Why you should make sure your dog gets their daily dose of probiotics
- To make sure that you get ‘pickup-able poo’
- To help protect them against harmful bacteria, such as E. Coli and Salmonella
- To help with problems, such as irritable bowel syndrome, collitis and diarrhoea
- To improve immunity
- To help with allergies To improve skin and coat condition
- To ensure you dog absorbs the nutrients from their food
- To help with behavioural issues
- To help keep your dog as happy and healthy as can be
How can one thing do so much?
The long list of what a probiotic can do makes them seem like a miracle cure. Although some people think they are this is not the case. What probiotics do is get the digestive system working optimally and this has many knock on effects. For example, probiotics do not directly improve skin and coat, what they do is help the digesting of food. When food is digested it is broken up into individual nutrients, such as omega 3 or zinc, which are good for skin and coat. It is the omega 3 and zinc that improve skin and coat quality, but your dog needs the probiotic to break food down into nutrients including omega 3 and zinc, so that it can get to the skin and coat. Without feeding a probiotic for dogs you can end up feeding your dog a lot of beneficial nutrients and having them come out the other end, instead of being absorbed.
What is the difference between a probiotic and a prebiotic?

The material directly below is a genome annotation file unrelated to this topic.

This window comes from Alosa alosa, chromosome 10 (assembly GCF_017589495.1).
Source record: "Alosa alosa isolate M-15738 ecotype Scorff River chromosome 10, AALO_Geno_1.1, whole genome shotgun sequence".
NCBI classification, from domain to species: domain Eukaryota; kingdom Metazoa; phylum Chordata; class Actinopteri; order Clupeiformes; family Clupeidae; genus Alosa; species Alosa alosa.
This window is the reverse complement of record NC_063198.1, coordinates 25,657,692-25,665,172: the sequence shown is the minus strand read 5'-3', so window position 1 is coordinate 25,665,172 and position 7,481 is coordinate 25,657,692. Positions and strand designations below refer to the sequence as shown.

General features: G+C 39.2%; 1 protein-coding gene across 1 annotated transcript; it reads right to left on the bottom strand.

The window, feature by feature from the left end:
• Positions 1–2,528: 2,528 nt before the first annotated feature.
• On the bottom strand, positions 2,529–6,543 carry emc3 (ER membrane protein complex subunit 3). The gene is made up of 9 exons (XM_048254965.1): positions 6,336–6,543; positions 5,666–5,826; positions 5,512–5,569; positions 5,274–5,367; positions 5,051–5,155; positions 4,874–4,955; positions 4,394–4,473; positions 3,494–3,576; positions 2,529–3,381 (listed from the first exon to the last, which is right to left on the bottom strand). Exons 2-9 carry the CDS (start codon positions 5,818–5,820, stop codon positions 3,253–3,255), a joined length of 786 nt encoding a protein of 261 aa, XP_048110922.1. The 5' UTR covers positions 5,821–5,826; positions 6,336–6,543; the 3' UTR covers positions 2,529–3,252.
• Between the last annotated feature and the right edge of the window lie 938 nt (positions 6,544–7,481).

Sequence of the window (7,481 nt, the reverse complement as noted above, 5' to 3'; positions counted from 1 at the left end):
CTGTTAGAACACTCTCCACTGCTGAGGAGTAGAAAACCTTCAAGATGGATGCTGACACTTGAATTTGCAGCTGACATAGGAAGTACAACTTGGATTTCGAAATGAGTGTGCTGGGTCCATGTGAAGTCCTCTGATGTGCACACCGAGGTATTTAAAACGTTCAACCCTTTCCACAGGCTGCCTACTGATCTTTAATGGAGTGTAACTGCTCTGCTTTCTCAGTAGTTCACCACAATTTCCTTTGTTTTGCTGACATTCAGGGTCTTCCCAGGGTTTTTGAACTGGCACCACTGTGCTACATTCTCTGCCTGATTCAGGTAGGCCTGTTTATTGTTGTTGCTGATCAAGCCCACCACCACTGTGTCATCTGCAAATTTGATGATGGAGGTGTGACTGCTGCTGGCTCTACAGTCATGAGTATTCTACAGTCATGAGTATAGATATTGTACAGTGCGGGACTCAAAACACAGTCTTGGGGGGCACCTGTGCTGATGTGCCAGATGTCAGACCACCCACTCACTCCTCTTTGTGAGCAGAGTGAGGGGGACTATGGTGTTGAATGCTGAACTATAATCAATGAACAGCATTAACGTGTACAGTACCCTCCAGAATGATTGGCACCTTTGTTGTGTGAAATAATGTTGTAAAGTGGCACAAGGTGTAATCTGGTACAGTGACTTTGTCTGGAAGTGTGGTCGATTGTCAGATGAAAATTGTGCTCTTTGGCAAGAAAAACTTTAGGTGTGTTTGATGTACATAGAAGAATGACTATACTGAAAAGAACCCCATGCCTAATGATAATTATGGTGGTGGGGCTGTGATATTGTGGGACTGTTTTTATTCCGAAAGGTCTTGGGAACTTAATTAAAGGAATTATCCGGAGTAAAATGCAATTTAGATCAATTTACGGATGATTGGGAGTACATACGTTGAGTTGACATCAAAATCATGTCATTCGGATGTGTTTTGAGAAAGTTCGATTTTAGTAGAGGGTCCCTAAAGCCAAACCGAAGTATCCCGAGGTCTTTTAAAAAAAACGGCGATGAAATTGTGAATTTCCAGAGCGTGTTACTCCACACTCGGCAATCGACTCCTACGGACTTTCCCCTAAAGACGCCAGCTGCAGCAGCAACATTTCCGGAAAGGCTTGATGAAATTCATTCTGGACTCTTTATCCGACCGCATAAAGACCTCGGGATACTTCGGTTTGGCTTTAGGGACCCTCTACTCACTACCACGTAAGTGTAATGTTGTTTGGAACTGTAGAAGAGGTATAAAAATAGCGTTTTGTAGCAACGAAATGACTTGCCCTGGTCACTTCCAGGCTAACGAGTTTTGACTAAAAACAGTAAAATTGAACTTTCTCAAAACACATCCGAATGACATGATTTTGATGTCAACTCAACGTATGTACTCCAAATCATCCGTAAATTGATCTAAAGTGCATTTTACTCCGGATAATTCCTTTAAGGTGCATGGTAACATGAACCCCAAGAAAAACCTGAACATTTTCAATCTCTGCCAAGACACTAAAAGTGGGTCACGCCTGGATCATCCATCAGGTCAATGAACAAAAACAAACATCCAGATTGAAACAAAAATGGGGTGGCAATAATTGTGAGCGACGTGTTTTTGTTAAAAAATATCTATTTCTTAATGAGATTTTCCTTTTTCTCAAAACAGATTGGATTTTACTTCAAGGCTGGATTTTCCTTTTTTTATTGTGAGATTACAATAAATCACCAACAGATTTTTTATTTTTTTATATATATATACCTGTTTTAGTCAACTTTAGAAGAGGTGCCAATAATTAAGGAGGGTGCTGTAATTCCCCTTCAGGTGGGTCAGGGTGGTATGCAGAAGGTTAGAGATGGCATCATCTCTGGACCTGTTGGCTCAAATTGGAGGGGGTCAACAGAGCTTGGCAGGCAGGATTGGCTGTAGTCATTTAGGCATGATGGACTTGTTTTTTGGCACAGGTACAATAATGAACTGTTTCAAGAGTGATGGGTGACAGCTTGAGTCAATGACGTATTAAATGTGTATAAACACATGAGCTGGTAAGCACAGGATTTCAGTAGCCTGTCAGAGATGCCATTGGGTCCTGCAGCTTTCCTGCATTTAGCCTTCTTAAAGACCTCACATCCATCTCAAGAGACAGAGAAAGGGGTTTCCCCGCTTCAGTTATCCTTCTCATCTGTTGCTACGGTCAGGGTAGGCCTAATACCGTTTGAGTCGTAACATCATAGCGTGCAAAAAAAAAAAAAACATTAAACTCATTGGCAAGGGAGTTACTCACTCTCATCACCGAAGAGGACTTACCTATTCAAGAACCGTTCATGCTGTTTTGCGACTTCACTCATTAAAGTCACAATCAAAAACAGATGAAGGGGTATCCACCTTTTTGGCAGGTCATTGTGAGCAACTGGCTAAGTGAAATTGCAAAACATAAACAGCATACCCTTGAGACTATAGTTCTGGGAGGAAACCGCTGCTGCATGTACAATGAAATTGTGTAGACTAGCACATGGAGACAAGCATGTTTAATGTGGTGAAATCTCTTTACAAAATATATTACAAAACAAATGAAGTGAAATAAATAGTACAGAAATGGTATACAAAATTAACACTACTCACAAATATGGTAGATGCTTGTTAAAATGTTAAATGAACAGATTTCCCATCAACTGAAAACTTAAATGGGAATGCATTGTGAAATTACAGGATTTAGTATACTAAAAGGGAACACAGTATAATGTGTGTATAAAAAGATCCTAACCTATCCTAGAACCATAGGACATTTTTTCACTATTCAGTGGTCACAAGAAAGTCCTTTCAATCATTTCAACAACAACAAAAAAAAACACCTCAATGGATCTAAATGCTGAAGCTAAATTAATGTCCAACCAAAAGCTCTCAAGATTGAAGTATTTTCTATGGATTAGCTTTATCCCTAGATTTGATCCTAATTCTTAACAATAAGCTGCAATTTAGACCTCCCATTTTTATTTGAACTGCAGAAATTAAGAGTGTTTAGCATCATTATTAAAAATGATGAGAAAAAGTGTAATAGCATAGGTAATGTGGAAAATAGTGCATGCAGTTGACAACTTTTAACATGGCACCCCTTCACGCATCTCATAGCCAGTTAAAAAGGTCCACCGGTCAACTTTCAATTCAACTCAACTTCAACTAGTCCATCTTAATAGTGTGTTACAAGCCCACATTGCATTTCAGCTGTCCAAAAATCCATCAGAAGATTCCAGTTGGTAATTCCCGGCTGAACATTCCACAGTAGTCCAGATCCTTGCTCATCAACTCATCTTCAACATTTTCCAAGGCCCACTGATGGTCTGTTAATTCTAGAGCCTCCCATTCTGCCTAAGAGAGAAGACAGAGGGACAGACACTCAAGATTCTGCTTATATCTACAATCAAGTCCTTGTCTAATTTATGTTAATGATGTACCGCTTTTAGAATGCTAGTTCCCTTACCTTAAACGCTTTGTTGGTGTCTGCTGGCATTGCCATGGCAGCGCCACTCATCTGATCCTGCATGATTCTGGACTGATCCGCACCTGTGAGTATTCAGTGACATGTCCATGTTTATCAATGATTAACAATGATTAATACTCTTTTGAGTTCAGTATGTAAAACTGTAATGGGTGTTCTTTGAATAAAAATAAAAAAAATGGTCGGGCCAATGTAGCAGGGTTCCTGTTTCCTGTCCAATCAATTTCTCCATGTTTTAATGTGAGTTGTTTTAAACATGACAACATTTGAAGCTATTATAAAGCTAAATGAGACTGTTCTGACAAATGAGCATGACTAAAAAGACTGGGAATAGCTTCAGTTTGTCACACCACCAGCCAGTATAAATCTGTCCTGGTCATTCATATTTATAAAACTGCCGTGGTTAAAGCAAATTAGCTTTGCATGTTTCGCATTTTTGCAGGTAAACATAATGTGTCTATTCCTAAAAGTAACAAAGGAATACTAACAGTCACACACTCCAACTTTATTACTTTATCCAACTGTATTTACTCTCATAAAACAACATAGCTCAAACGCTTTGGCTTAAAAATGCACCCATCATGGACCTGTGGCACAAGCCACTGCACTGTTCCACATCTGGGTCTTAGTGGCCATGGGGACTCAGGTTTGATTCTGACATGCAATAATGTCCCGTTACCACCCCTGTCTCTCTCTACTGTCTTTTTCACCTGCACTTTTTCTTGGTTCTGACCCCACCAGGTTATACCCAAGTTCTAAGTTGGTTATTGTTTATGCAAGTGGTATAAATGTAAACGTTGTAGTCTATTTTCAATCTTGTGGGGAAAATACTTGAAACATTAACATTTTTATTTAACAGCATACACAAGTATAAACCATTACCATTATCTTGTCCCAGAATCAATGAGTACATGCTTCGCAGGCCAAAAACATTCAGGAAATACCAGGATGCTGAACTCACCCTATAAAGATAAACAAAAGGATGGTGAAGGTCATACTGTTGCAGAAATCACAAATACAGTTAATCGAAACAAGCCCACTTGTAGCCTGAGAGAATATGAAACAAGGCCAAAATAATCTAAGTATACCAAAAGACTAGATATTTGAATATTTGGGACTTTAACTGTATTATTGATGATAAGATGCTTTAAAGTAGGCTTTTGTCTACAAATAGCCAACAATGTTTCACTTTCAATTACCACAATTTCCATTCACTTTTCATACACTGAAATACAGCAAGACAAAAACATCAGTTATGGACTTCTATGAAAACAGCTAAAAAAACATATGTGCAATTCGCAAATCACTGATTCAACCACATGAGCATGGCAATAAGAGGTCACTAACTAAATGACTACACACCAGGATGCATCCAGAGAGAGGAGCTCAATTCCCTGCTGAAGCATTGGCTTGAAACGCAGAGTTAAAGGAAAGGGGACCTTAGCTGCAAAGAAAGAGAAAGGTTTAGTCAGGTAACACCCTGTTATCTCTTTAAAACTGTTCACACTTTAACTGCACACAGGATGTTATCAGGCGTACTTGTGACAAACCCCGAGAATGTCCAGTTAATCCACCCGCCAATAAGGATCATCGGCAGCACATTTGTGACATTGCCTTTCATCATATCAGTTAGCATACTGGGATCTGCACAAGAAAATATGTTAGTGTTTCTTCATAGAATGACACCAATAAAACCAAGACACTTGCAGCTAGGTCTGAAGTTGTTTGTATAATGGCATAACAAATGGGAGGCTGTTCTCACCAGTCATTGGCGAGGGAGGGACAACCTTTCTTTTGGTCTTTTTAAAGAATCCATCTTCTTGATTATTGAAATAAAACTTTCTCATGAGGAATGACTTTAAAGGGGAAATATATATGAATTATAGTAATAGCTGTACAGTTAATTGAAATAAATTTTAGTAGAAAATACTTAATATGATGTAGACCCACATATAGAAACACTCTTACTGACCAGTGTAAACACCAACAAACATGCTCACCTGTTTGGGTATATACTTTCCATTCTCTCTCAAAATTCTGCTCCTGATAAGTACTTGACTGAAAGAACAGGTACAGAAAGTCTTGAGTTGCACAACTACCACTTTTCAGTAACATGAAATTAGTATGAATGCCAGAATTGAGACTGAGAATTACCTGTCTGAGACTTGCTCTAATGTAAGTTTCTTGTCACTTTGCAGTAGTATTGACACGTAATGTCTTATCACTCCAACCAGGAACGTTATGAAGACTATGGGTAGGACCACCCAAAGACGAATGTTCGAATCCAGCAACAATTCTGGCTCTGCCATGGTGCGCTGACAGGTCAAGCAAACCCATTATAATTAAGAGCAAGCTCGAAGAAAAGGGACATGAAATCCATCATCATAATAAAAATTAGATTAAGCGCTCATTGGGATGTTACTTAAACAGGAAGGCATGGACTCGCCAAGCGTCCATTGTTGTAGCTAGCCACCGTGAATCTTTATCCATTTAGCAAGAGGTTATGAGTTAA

The goal of consuming both probiotics and prebiotics is to improve the number of good bacteria in the gut, to help digestion (and importantly the ratio of good bacteria to bad bacteria). Probiotics are the bacteria themselves, so adding them directly increases the number of good bacteria. Prebiotics are essentially food for the good bacteria, so adding prebiotics enables the probiotics to thrive and increase in number. We recommend using products such as the Bionic Biotic supplement, or Pooch & Mutt’s grain-free dog food, which combine both probiotics and prebiotics.
Are human probiotics good for dogs?
There is one strain of probiotic recommended for dogs, Enterococcus Faecium (SF68). The same probiotic should be in most products labeled as probiotics for dogs whether they are from the more expensive ‘veterinary brands’ or less expensive pet shop brands. Many people do feed their dogs probiotic yoghurts and these may help, but they will not help as much as feeding a product like Bionic Biotic, which contains the correct strain of probiotics for dogs.
Are probiotics always supplements?
For humans there are some probiotic foods and drinks. These tend to be fermented products such as sauerkraut and kombucha. For dogs we recommend that you stick to the Enterococcus Faecium (SF68) strain of probiotics. This is normally found in supplements, such as Bionic Biotic, which can be added to any food. There are also some foods such as Pooch & Mutt’s range of grain-free dog foods with probiotics, which contain the Enterococcus Faecium (SF68) strain of probiotics. The reason that very few dog foods contain probiotics is that probiotics cannot be cooked. At Pooch & Mutt we use a special process to apply the probiotic in a coating to the outside of the kibble, after the food is cooked.